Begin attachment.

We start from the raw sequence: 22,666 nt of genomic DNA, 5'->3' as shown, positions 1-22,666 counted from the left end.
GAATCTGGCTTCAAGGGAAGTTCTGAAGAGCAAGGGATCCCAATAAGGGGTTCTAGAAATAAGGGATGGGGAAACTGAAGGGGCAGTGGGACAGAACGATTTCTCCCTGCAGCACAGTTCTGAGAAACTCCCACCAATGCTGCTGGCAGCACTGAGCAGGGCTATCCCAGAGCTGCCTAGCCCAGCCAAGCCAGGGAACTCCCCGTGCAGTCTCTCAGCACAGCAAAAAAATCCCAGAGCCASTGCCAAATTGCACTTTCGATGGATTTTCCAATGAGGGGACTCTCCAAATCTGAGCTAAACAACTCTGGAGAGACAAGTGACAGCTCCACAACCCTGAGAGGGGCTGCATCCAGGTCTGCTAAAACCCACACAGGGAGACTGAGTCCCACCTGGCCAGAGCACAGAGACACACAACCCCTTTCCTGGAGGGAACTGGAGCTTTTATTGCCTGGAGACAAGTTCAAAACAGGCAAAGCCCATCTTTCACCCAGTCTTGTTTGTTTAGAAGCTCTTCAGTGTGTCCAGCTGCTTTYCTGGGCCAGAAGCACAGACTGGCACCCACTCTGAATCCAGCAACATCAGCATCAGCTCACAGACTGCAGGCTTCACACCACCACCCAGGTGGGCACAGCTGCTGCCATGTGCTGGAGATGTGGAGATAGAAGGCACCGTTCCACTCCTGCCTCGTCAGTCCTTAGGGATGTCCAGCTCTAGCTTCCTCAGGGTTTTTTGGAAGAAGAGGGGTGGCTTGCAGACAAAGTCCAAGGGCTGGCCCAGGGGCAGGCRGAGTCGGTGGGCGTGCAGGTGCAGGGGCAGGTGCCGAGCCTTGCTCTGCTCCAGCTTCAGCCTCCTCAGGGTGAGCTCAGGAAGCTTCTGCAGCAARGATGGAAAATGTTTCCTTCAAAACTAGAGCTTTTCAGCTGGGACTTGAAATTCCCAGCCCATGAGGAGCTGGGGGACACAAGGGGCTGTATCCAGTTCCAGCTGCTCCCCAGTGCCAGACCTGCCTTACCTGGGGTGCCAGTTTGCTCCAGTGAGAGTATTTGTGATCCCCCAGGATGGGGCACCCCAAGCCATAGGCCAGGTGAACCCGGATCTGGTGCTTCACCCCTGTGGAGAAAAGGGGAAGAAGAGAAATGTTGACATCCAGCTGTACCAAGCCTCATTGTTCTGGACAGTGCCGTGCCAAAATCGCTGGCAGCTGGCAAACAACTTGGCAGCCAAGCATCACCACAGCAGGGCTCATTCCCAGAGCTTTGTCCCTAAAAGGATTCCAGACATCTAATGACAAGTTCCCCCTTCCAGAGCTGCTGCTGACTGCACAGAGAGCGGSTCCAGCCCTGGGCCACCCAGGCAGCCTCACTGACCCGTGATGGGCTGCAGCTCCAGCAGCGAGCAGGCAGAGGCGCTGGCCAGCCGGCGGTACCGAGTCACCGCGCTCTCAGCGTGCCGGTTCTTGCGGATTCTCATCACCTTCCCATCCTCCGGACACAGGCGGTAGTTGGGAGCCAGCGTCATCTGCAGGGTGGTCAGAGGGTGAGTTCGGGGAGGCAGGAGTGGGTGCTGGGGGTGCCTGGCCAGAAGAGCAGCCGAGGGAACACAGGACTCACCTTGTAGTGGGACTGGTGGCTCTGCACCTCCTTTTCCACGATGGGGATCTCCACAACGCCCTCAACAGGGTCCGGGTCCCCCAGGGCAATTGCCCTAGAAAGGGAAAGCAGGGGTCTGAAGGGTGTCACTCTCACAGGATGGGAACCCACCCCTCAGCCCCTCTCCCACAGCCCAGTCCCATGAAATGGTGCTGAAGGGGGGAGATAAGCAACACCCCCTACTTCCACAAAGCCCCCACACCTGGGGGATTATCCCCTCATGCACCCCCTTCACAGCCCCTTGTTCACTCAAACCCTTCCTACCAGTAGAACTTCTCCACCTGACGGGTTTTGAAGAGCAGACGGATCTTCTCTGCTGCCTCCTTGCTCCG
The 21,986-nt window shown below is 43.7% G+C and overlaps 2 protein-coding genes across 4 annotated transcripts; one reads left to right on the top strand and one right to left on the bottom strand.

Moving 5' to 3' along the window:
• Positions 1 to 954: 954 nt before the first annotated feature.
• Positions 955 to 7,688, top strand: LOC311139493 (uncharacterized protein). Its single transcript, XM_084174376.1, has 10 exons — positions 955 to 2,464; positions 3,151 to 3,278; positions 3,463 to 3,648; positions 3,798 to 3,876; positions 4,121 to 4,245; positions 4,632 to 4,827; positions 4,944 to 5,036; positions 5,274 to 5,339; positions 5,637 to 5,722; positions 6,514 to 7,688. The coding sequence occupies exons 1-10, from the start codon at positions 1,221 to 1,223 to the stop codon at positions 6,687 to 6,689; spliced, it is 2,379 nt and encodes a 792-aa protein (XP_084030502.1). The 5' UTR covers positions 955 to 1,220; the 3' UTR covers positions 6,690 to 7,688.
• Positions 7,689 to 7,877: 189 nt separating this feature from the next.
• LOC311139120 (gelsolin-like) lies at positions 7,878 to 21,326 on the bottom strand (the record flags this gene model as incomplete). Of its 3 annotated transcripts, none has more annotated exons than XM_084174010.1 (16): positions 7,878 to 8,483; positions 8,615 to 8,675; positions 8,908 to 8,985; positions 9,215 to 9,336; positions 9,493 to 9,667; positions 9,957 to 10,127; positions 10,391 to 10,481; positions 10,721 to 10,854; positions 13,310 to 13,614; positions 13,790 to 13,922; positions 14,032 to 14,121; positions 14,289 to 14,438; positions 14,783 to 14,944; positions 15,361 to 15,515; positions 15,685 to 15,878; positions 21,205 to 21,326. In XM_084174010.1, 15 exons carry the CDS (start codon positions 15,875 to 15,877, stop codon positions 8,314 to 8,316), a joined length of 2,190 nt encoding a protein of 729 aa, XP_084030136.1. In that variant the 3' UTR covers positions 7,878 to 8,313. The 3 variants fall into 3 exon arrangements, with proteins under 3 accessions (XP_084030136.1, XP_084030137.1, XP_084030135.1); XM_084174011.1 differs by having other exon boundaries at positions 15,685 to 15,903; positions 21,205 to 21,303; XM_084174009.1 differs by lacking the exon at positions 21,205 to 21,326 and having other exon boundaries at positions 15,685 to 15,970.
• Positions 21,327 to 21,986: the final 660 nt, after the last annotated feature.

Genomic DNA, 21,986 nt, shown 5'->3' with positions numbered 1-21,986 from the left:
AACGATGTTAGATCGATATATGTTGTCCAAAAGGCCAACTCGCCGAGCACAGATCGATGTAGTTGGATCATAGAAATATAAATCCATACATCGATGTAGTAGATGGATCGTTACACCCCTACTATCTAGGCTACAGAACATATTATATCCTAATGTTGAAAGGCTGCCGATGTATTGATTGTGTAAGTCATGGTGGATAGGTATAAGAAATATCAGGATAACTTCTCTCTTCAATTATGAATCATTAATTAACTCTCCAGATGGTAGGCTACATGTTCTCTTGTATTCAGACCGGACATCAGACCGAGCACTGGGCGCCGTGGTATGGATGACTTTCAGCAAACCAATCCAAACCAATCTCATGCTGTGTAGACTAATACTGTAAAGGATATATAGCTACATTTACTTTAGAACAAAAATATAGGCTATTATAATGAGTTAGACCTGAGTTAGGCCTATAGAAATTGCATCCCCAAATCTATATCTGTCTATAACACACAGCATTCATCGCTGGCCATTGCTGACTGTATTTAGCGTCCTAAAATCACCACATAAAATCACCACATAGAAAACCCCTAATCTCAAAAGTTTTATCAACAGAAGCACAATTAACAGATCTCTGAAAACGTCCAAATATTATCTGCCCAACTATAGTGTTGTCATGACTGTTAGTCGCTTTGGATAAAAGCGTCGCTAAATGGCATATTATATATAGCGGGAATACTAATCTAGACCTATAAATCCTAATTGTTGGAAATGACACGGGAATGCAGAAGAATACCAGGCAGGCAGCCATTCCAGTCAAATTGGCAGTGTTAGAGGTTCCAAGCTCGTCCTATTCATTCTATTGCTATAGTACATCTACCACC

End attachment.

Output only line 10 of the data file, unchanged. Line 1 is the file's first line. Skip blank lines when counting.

Genomic DNA, 21,986 nt, shown 5'->3' with positions numbered 1-21,986 from the left: